It’s important for adults and all ages to intake enough of this nutrient, as a vitamin K2 deficiency can result in the following health problems:

  • Excessive bleeding
  • Excessive bruising
  • Osteoporosis
  • Poor dental health

That’s why anyone experiencing any of these symptoms should consider getting their vitamin K levels checked, as well as look into vitamin K2 supplementation. 

For children

The recommended dietary intake for children varies depending on age. The table below provides clarification on how much vitamin K2 each age group should be consuming daily.


Recommended intake of vitamin K2 per day

4-8 years

55 mcg

9-13 years

60 mcg

14-18 years

75 mcg

It’s very important for children to consume enough of this nutrient to support their development and ensure proper nutrition and health. That’s why if adolescents aren’t getting enough vitamin K2 in their diet, supplementation may be necessary.

For babies

The recommended dietary intake for babies and toddlers varies depending on age, which is depicted by the table below.


Recommended intake of vitamin K2 per day

Birth to 6 months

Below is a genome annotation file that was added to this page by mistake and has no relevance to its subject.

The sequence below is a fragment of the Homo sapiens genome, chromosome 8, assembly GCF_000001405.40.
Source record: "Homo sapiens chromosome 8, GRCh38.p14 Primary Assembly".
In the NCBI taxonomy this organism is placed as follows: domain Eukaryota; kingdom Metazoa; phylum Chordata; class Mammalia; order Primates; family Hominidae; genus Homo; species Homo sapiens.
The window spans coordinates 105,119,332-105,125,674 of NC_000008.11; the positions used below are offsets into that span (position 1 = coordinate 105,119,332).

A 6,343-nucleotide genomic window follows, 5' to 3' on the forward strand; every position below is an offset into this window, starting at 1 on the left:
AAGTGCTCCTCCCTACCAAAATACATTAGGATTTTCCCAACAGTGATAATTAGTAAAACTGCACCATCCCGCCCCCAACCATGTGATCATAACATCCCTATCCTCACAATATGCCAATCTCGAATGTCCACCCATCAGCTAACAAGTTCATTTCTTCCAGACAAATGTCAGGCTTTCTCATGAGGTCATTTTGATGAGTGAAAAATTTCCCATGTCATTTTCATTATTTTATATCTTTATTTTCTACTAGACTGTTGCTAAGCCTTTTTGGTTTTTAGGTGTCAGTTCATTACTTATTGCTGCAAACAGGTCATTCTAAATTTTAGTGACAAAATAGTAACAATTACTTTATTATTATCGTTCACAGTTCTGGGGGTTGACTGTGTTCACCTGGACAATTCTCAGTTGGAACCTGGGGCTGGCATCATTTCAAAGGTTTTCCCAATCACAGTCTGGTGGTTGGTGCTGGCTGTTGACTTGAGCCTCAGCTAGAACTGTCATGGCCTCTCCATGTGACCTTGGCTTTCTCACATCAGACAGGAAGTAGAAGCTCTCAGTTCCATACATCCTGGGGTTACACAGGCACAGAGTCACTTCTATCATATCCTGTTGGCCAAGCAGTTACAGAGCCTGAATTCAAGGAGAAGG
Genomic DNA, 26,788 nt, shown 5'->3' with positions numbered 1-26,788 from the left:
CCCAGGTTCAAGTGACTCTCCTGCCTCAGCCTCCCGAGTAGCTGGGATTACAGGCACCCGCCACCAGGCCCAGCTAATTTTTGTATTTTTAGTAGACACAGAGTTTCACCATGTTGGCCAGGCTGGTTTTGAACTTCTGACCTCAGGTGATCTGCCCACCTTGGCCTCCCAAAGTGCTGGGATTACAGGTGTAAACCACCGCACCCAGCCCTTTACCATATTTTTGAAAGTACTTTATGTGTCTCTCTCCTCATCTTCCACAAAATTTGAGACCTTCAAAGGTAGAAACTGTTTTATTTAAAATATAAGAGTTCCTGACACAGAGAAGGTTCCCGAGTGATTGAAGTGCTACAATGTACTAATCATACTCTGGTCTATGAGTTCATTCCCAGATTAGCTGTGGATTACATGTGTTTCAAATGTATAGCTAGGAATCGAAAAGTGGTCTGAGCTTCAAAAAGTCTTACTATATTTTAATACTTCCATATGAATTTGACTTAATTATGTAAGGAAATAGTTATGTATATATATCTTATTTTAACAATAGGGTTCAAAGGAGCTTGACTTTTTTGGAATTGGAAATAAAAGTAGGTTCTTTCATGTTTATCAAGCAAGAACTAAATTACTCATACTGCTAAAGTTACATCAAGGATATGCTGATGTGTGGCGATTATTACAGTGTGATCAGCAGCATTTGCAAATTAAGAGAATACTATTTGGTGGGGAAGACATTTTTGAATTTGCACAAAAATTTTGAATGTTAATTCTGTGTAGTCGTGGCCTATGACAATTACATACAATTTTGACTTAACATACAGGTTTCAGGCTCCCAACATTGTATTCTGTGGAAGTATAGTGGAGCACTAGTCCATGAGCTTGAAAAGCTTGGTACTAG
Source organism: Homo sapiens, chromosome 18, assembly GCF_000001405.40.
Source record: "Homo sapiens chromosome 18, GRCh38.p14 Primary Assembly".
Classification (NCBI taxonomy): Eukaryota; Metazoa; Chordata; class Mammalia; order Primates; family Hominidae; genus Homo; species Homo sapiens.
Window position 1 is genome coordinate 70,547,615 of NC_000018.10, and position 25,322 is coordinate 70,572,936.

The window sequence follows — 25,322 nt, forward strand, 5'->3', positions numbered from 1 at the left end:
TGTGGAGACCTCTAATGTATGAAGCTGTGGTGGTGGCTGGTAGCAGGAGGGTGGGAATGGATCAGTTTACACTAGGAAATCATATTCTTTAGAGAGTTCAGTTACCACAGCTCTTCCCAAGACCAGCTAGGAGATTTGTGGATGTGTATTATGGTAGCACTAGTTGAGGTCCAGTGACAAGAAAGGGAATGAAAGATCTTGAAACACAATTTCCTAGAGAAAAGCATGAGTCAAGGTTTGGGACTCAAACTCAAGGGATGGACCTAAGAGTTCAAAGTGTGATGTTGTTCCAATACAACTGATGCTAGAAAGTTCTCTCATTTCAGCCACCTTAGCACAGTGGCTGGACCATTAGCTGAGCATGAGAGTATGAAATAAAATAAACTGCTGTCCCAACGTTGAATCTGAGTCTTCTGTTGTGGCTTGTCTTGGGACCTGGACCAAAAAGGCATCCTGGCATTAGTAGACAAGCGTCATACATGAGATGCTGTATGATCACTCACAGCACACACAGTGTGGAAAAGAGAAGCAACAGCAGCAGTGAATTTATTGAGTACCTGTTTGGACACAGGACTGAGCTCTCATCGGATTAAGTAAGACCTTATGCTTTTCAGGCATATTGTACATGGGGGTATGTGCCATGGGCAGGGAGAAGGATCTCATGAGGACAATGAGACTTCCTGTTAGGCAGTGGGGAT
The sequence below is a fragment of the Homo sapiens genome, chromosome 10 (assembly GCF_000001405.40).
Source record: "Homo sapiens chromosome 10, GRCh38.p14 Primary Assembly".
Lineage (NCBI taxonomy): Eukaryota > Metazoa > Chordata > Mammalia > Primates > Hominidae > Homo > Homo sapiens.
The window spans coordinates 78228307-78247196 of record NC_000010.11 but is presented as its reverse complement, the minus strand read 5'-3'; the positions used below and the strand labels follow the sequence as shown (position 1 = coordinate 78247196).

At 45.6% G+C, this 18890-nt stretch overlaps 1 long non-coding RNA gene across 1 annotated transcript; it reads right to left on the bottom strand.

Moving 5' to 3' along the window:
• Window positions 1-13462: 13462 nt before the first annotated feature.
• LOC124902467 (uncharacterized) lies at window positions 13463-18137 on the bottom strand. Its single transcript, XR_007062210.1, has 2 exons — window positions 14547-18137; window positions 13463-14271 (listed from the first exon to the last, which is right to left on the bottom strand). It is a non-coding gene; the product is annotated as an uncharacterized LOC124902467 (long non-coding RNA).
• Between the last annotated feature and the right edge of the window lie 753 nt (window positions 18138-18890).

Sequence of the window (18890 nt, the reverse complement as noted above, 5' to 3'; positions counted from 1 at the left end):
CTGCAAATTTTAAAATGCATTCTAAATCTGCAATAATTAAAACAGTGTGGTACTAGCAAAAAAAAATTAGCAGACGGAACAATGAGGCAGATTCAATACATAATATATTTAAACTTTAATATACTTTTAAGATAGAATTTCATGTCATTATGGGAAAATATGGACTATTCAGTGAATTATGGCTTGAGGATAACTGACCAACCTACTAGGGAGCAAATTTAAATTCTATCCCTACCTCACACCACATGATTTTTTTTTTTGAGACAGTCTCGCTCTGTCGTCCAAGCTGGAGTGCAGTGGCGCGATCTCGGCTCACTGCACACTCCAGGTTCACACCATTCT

2.0 mcg

7-12 months

2.5 mcg

1-3 years

30 mcg

Because this age demographic is constantly growing and developing, adequate nutrition is essential in ensuring both short and long term health. That’s why any newborns or toddlers lacking in vitamin K2 may need supplementation to ensure adequate intake.

For pregnant or breastfeeding women

Pregnant or breastfeeding women should consume 90 mcg of vitamin K2 per day, according to health experts. This group needs an extra intake of this essential nutrient to support their changing body and developing fetus. 

In fact, research shows that a vitamin K deficiency in pregnant women can be a serious health risk for both the expectant mom and newborn baby. But vitamin K2 in particular plays an important role in pregnancy, as this nutrient has been studied for its use as a safe treatment option in cases of pregnancy-associated osteoporosis.

That’s why pregnant and breastfeeding women should take extra measures to consume enough vitamin K2 to support them and their baby’s health.

For pregnant or breastfeeding teens

The recommended dietary intake for pregnant and breastfeeding teens is slightly lower, at 75 mcg of vitamin K2 per day.